Along the southernmost edge of the downtown area is the Rio Cuale. And there's a long thin island in the center of the river that divides it, running from the oceanfront to the street that goes to Mismaloya (Insurgentes) and beyond. It is a beautiful place to walk and you'll find cute shops, top restaurants, the Cuale Museum, John Huston Plaza and even a botanical garden. It's a favorite walking area for most of the visitors to Puerto Vallarta. There are even a shaky small wood plank and cable footbridge crossing one side of the river, for those who wish to go to Rizo's Supermarket or the town's most popular tortilla factory across the street from them.

With the influx of tourists, the town now has a Hard Rock Cafe and a Planet Hollywood though I have never been to each one. In addition there are many bars and discos that can lure the unsuspecting. I would suggest you head for the river walk area and south of the river. It's a little quieter there and you can find a few nice restaurants. We ate there one night and were serenaded by a young troubadour who of course offered to sell us a CD of his biggest "hits".

Just north of the Puerto Vallarta International airport is the residential-resort development of Nuevo Vallarta, a project begun by the federal government over 10 years ago. Nuevo Vallarta consists of a 1,150-acre site with 2.9 miles of beachfront. There are many homes that have been built along its windy canals and beautiful beachfront. Elegant villas and estates line the channels, each with their own docking pier and manicured gardens of bougainvillea, hibiscus, and birds of paradise. Yet the ecology of Nuevo Vallarta is well preserved. The residential dream homes give way to a five-mile stretch of tropical lagoon and estuary frontage for homesites with private docks. South, the channels weave their way through impenetrable tropical foliage.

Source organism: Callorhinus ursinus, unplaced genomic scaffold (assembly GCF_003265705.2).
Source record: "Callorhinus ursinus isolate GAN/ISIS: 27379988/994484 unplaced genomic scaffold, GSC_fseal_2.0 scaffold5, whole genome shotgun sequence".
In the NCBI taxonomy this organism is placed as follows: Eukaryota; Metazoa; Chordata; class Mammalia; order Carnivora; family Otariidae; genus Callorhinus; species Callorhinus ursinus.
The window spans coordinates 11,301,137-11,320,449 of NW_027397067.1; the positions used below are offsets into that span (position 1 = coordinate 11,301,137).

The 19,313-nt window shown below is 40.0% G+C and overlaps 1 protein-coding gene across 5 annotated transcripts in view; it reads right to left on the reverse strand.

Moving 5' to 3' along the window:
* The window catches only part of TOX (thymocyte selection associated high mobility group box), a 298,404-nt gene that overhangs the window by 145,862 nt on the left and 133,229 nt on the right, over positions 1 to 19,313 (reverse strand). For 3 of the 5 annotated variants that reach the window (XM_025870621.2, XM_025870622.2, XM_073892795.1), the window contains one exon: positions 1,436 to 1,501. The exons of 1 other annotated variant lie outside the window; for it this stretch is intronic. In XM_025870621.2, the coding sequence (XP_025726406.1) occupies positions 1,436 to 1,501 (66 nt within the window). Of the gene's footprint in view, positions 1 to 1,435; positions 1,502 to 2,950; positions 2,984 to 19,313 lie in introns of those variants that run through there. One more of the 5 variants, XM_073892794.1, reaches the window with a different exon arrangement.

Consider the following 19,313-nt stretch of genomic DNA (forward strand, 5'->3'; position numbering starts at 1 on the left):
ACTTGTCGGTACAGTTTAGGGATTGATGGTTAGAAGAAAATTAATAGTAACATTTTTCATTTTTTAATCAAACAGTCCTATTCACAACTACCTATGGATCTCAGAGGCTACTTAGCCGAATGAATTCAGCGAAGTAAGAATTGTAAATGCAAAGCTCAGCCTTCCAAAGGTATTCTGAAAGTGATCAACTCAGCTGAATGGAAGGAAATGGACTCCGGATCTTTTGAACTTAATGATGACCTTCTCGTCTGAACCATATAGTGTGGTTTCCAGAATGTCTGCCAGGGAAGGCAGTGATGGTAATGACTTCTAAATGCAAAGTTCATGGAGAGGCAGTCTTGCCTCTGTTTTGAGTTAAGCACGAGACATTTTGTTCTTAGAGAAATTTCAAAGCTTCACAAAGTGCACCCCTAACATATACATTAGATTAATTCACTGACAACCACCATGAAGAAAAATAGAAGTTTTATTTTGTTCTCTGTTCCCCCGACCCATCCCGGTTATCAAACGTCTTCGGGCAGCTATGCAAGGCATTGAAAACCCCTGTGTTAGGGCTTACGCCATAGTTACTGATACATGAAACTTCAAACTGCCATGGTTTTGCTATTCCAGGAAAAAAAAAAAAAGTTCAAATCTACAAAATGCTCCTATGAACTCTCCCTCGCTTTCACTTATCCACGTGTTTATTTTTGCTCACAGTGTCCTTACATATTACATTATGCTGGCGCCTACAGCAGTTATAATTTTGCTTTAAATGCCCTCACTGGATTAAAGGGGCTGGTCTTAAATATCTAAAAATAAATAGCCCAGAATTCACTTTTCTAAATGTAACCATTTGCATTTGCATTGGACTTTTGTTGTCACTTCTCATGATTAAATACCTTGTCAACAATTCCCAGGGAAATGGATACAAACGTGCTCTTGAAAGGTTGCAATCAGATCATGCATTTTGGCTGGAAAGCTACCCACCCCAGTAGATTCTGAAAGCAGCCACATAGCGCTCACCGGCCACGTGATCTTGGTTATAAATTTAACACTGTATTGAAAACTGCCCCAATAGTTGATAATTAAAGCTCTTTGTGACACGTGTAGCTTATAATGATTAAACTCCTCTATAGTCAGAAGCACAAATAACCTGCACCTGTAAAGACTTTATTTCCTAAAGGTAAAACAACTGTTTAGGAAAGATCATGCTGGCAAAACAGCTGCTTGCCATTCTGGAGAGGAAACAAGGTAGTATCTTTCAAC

San PanchoIn the last few years, major hotels have been constructed such as the Radisson Sierra Plaza, Diamond Resorts and Paradise Village Resort along the expansive beach of Nuevo Vallarta. An 18 hole golf course is now complete. A shopping center has been built but the tennis clubs are still in the planning stage. Nuevo Vallarta is surrounded by water on three sides, and a new marina (with 300 slips) is under development.

Paradise Village is our home resort and is now the biggest development in Puerto Vallarta with its million-dollar homes and condominiums included. We try to visit it at least once every three years. We are very happy with it and always feel at home when we are there. Usually we bring friends and there is never a shortage of those when we tell them where we are going! Most often we go at the beginning of June but next time we hope to go there sooner since that is the beginning of the rainy season. At least we don't have to worry about hurricanes. This year my brother, Jeff was able to join us and besides a few slips here and there he had a fine time. It was nice to share our Mexican timeshare with him. We also had our friends the Truong family including their son Benson who is around the same age as my son Carlin. This was his first time in Mexico but soon he was able to fit right in with the natives.